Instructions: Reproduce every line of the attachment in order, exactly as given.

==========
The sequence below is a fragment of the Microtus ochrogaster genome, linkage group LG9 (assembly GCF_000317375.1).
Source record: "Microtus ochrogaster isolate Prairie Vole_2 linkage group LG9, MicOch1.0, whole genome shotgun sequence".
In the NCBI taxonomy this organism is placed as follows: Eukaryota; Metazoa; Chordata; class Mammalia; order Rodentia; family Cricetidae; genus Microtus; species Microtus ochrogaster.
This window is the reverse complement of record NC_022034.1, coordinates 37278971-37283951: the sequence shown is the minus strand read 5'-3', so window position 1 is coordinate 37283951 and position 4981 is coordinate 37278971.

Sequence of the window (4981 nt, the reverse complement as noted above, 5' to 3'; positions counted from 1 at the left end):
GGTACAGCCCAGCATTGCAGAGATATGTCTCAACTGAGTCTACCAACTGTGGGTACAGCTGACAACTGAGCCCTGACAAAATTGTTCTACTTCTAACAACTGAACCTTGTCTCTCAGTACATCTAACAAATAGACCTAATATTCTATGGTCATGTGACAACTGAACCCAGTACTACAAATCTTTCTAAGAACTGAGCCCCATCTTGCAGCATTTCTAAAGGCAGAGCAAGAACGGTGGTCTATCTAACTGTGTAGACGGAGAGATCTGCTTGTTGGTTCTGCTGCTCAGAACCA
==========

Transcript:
The sequence below is a fragment of the Microtus ochrogaster genome, linkage group LG9 (assembly GCF_000317375.1).
Source record: "Microtus ochrogaster isolate Prairie Vole_2 linkage group LG9, MicOch1.0, whole genome shotgun sequence".
In the NCBI taxonomy this organism is placed as follows: Eukaryota; Metazoa; Chordata; class Mammalia; order Rodentia; family Cricetidae; genus Microtus; species Microtus ochrogaster.
This window is the reverse complement of record NC_022034.1, coordinates 37278971-37283951: the sequence shown is the minus strand read 5'-3', so window position 1 is coordinate 37283951 and position 4981 is coordinate 37278971.

Sequence of the window (4981 nt, the reverse complement as noted above, 5' to 3'; positions counted from 1 at the left end):
GGTACAGCCCAGCATTGCAGAGATATGTCTCAACTGAGTCTACCAACTGTGGGTACAGCTGACAACTGAGCCCTGACAAAATTGTTCTACTTCTAACAACTGAACCTTGTCTCTCAGTACATCTAACAAATAGACCTAATATTCTATGGTCATGTGACAACTGAACCCAGTACTACAAATCTTTCTAAGAACTGAGCCCCATCTTGCAGCATTTCTAAAGGCAGAGCAAGAACGGTGGTCTATCTAACTGTGTAGACGGAGAGATCTGCTTGTTGGTTCTGCTGCTCAGAACCA